- Likes: 0 post
- Liked in: 61 posts
My favorite review, from a man much more articulate than I:
"Blackest Night" #8 is a predictable end to a series that has consistently chosen cliches over more thoughtful story directions and favored impressive visuals over plot. This has been an event that has repeatedly offered a quick glimpse of what could be the beginning a clever thread only to instantly ignore it or worse yet replace it with characters making simple declarations of basic feelings that should be obvious through facial expressions before stopping for a multiple page-long laser light show. So it's only fitting that this is the manner in which it chooses to end.
Jordan takes the power of the white light, albeit temporarily, and brings a whole bunch of people back to life, creating a full corps of White Lanterns that sticks around just long enough to take out Nekron and then bring back to life all, or at least most, of the Black Lanterns created over the course of the series. So the net result of an event that was supposed to examine the ease between which superheroes switch between life and death is that a bunch of dead superheroes get a quick and easy fold-out page resurrection. In the past, superhero resurrections were something handled with care, each rebirth giving the opportunity to examine once more the importance of that character to the universe. Now it's being done in bulk. And why do some, like Hawk, Jade, Firestorm and Maxwell Lord come back to life while others, like Ralph and Sue Dibny, don't? That's answered later in the comic. The answer? "There's a bigger picture, one we'll eventually see . . ." In other words, the creative team on "Brightest Day" decided that these would be nice characters to come back and so they're the ones that did, and that's all the explanation you need.
Oh, and afterwards there's the promise, from Hal, that with Nekron gone "dead is dead from here on out." Really, major publisher in the comics industry? You really expect us to believe that one of your stock plotlines that's always brought in readership is something you're going to abandon just like that? Of course it isn't. Heroes are still going to come back to life, because killing superheroes sells books, until eventually some fans start to miss them and then bringing those heroes back sells books. What's more, that's a throwaway line at the end of the story. It didn't need to be there.
So what happened, after all that, over the course of "Blackest Night"? Nothing. Nothing important happened. Some people dressed up in color coded suits and shot matching rays and made statements like "It's not working" or "Shoot lasers together and it'll work then." But the characters as they are now are essentially the same characters they were when this whole mess started. We haven't really learned anything new about who these people are. No important themes have been examined. There was no thought provoking exploration of why superheroes seem to die and come back so often, only a terse "Uh, Nekron did it," with no further explanation of motivation or even an attempt to say how.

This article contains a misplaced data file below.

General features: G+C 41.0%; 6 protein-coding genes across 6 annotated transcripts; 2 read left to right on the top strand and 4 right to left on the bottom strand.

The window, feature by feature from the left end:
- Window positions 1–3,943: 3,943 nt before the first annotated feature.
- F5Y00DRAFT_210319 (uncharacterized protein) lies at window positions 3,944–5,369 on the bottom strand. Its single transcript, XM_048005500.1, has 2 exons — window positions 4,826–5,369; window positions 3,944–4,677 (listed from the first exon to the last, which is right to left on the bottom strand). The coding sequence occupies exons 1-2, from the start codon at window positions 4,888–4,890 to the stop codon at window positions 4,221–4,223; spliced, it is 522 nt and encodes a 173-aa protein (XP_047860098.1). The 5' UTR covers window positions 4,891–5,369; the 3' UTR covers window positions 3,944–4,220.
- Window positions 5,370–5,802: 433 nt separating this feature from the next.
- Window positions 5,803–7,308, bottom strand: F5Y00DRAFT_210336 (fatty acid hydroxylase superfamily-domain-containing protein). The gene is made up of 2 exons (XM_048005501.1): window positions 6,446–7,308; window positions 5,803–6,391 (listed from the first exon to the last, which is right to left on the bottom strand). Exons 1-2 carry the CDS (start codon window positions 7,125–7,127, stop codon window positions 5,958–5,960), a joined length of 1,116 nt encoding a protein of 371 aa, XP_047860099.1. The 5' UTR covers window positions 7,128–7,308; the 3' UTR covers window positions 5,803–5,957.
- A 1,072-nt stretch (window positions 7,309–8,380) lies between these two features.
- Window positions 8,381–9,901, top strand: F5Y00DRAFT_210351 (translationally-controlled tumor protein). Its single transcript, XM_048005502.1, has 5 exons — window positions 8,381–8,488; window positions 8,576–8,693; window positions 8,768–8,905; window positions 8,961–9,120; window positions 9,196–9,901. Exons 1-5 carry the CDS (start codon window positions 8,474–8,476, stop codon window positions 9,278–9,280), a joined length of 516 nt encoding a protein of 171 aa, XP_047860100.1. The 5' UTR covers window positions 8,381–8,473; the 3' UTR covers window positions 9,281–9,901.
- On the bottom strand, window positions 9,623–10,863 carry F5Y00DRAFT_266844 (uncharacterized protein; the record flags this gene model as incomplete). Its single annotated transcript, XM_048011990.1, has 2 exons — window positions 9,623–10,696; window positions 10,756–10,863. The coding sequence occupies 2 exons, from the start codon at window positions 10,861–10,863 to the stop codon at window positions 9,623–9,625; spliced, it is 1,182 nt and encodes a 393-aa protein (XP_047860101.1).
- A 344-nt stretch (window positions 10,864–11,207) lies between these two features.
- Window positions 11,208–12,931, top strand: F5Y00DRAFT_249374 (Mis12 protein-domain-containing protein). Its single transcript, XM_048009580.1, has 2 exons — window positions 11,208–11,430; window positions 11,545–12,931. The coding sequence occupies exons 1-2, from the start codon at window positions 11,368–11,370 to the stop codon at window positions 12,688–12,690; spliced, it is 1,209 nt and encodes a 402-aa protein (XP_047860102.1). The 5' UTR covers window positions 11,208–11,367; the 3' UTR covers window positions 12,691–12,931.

There wasn't even a real conclusion of anything, other than perhaps Nekron's destruction. There's no finality here, only a direct continuation into "Brightest Day." Oh, and then the DC creative staff found an easy way to bring back a bunch of dead heroes and villains they wanted to bring back without even attempting any real justification to expalin why. And it should go without saying that the characters who have been brought back to life are the same as they were before they died, too. If you went into a coma the day before "Blackest Night" started and awoke again today, all you'd need to be brought up to speed in the DC Universe is to be given a short list of who's not dead now. And if it's that easy to skip the entire event and read the new one, then what was the point of reading it in the first place?
For all the mixed reaction to DC's last big event, "Final Crisis", at least it tried. It tried to be thought-provoking, and sometimes it was. It tried to tell a story that meant something, that had a set beginning and a set ending that could be appreciated on its own within the series. If "Blackest Night" is one of the markers of the end of the age of mega-crossover event comics, it isn't a triumphant conclusion. It's a sign that the well is dry and that we need to move on.